With his new novel The Bayern Agenda (paperback, Kindle), sci-fi writer Dan Moren is kicking off his spy-fi series, the Galactic Cold War. In the following email interview, Moren explains the origins and influences of this series and this first book, as well as his plan for this series going forward.
Photo Credit: Mary Gordon
To start, what is the Galactic Cold War series about, when does it take place, and what is The Bayern Agenda about?
The Galactic Cold War is just what it says on the tin. In this universe, there are two major superpowers: the Illyrican Empire, a faction of human settlers who invaded Earth and its remaining colonies about twenty years prior, and the Commonwealth of Independent Systems, a loosely arrayed coalition that’s made up of those who fought back against the Illyricans. Open conflict ended about six years ago, but both powers are still jockeying for position and influence in the galaxy.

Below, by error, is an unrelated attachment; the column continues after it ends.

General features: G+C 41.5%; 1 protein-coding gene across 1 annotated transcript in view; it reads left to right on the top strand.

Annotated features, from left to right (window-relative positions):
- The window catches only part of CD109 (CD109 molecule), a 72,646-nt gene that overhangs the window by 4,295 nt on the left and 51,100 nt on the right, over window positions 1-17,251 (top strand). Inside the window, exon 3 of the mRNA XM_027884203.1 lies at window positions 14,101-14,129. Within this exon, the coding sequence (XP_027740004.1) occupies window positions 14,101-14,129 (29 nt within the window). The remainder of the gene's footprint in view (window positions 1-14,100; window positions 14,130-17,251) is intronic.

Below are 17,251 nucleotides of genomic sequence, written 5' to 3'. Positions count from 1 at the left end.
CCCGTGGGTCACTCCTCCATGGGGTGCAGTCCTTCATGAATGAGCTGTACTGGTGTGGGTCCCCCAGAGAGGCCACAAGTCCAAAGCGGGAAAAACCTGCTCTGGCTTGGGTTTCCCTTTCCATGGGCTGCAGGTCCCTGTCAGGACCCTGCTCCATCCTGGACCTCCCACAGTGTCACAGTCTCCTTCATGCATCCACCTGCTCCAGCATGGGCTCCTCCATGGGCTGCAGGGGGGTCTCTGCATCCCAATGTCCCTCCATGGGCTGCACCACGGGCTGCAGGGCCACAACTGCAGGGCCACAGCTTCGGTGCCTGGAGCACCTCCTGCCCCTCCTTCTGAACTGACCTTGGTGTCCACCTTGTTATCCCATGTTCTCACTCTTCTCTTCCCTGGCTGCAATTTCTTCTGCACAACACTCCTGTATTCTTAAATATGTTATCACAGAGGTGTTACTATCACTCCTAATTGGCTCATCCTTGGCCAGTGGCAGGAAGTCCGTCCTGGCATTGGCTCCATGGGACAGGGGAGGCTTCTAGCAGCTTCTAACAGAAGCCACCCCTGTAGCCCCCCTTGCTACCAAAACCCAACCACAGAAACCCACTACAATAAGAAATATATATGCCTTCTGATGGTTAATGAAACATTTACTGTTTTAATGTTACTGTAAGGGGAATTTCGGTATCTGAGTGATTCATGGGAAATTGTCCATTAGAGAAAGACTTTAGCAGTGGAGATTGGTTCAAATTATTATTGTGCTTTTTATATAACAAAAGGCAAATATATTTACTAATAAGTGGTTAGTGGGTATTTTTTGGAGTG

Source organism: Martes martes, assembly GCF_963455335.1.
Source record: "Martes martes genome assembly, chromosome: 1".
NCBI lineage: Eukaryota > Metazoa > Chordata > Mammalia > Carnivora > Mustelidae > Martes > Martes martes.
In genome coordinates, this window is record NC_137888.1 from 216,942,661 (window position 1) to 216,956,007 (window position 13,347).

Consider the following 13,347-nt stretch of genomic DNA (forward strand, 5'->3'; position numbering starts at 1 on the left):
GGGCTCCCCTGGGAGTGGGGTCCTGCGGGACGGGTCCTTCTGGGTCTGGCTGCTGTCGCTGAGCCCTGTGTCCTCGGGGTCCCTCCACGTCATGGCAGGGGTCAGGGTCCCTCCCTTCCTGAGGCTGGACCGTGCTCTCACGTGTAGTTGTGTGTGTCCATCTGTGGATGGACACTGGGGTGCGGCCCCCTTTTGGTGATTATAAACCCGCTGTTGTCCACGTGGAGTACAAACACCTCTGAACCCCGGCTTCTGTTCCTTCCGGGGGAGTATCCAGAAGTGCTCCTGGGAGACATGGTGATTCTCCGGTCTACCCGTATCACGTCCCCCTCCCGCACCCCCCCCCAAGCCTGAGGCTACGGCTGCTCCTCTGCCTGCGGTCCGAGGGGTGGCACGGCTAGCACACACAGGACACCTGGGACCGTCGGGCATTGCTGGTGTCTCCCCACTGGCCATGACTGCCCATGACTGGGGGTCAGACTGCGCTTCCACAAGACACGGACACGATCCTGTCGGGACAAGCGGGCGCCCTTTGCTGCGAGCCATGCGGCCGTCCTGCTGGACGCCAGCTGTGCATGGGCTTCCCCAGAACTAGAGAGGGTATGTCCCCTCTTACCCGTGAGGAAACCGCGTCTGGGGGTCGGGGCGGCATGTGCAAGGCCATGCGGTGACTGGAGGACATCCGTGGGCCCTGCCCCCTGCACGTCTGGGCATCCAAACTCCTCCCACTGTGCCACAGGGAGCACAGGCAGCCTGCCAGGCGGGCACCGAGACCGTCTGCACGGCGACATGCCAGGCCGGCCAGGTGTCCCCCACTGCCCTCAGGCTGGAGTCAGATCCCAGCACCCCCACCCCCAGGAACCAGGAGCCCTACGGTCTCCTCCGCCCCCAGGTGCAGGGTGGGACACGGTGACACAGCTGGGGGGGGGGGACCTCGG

The Bayern Agenda kicks off with a mission gone wrong: Commonwealth operative Simon Kovalic and his team are behind enemy lines, meeting a defector who’s got intel on a shady relationship the Illyricans have with Bayern, an independent planet that’s essentially one giant corporation. Kovalic’s job is to make sure the Illyricans don’t get a leg up in this conflict, and to stop the cold war from becoming a shooting war again. But naturally, complications and excitement ensue.